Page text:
Dear Alice,

I used to be a heavy ecstasy user and now am clean from ecstasy. I find I can't ejaculate. Alice, I guess my question is would the ecstasy have affected me sexually, so that I can't ejaculate when I'm having sex?

Dear Reader,

First of all, congratulations! Lifestyle changes can be difficult to make, so it's great that you were able to stop using ecstasy. Even though you've quit, it's possibile that ecstasy's lingering side effects are still affecting you in the bedroom. As concerning as not ejaculating might be, know that if your trouble with ejaculating is due to ecstasy use, the effect will likely wear off eventually.

Ecstasy (also known as MDMA and many other names) is a powerful drug that acts as a stimulant and hallucinogen. Its chemical mechanism works on serotonin levels in the brain, increasing pleasure and improving mood, thus affecting heart rate and sleep. When a person takes ecstasy, the brain becomes flooded with serotonin. When that person comes down off the drug, serotonin levels in the brain are depleted, causing a number of unpleasant side effects including depression, exhaustion, confusion, sleep problems, and/or anxiety.

The difficulty you've experienced in ejaculating is not uncommon for ecstasy users. Because ecstasy may cause an increase in pleasure and serotonin, it may increase sex drive by increasing physical sensitivity, empathy, and feelings of intimacy. However, there is a catch — though sex drive may be increased, ecstasy has been known to decrease sexual performance. Both males and females may be unable to reach orgasm, and males may be unable to get an erection or unable to ejaculate. These effects can last long after the person stops using, though again, the effect is not usually permanent.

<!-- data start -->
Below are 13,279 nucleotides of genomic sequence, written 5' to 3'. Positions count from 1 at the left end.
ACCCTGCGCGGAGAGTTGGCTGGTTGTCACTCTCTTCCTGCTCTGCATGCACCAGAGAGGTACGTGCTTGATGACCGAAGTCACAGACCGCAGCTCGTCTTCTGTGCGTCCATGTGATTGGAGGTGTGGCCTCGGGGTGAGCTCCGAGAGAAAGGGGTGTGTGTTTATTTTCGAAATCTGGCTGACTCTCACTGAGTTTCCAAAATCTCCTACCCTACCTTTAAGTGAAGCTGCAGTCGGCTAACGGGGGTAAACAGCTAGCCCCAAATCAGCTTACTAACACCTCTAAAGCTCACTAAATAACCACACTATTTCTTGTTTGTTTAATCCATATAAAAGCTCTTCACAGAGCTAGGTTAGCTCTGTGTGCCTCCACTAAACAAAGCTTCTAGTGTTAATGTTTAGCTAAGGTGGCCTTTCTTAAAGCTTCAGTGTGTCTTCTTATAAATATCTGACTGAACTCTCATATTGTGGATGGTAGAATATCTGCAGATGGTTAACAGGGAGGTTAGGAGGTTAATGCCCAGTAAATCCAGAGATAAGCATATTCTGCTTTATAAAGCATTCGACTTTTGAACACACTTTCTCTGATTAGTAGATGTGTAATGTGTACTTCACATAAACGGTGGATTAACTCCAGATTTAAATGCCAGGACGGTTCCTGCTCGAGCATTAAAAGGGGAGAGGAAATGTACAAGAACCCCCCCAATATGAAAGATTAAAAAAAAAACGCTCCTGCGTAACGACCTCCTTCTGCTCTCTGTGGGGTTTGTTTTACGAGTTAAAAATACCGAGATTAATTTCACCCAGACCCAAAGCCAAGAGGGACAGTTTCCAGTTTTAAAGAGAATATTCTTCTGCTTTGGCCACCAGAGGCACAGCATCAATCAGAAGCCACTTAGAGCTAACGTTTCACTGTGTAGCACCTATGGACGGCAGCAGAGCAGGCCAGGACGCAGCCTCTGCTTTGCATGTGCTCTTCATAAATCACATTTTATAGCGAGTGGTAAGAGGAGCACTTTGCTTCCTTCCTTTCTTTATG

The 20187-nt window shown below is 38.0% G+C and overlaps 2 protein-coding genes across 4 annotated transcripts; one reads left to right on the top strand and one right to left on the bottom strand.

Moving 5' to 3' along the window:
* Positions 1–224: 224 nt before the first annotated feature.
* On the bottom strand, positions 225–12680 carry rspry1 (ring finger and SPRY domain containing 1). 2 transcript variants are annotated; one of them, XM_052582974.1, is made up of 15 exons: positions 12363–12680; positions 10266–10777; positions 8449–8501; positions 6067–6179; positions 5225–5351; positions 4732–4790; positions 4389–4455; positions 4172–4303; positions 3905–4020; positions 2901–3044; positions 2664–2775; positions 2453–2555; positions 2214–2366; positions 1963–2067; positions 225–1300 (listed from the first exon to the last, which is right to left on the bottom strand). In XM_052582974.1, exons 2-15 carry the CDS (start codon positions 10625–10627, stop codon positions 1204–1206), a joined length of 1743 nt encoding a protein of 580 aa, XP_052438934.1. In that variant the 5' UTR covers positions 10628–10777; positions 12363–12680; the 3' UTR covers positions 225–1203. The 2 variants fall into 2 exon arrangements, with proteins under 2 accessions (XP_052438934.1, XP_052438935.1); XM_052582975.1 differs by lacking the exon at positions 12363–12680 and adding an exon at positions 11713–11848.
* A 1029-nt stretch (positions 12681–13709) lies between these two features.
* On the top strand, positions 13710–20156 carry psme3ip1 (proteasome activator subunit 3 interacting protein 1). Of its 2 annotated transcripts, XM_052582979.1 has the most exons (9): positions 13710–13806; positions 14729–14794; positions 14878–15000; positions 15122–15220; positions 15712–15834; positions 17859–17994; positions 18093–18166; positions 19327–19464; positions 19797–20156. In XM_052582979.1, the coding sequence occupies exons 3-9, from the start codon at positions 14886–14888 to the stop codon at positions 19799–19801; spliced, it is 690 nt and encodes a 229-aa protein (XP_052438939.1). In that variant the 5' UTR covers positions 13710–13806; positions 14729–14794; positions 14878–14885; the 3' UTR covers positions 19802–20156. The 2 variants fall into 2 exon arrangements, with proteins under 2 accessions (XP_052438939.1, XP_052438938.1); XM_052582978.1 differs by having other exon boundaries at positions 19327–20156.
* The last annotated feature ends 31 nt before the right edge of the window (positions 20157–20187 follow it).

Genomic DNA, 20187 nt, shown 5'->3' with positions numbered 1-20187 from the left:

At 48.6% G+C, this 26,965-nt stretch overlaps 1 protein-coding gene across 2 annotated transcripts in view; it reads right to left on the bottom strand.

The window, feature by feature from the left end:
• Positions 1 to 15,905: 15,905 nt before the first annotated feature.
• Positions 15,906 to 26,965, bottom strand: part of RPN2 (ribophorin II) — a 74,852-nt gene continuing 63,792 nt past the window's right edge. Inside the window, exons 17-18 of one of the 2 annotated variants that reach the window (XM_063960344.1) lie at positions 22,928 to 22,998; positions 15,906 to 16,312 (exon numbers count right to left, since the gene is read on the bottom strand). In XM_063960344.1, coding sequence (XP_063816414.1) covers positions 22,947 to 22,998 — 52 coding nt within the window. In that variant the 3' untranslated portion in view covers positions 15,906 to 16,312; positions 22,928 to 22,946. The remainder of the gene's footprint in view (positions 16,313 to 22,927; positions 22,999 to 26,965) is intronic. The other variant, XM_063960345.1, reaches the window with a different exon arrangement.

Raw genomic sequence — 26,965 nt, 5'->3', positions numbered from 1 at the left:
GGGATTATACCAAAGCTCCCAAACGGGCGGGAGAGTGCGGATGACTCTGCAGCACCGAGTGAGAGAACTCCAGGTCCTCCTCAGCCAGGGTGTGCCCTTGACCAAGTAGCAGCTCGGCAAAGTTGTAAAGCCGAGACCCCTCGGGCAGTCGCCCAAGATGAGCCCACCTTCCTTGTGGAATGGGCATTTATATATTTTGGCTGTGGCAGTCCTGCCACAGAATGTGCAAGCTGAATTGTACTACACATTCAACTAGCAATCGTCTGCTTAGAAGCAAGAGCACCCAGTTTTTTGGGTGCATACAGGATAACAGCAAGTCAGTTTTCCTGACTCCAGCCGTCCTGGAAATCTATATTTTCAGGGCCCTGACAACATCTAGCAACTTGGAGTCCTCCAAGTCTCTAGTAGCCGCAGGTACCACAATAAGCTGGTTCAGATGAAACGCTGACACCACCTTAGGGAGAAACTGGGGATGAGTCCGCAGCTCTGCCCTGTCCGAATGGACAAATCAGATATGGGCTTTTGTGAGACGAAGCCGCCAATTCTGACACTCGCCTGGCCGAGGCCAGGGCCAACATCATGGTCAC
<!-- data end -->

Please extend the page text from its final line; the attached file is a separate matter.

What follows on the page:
Difficulty ejaculating, which is a symptom included in the term "erectile dysfunction" (ED), can occur for a number of reasons in men of any age. Certain medications and drugs such as ecstasy can have an effect on the penis, making it difficult to become aroused, maintain an erection, or ejaculate. Difficulty performing can also be caused by psychological problems such as stress, nerves, or anxiety (so called "stage fright").

There are a number of treatment options for erectile dysfunction, including medications such as Viagra, penis pumps, injections, and counseling or lifestyle changes. Oral medications that are used to treat ED work by increasing blood flood to the genitals; not creating an erection, but rather allowing one to occur naturally. But before you resort to taking a pill for what ails you, know that not all men will benefit from these medications and there are some side effects to consider. You might consider talking with a health care provider who can help you decide on the best treatment option.

Although talking about bedroom performance is difficult, you are not alone. Many ecstasy users report negative sexual side effects for some time, even after quitting for good. Remember that there is hope for long-term recovery. Congratulations again on making this positive change!


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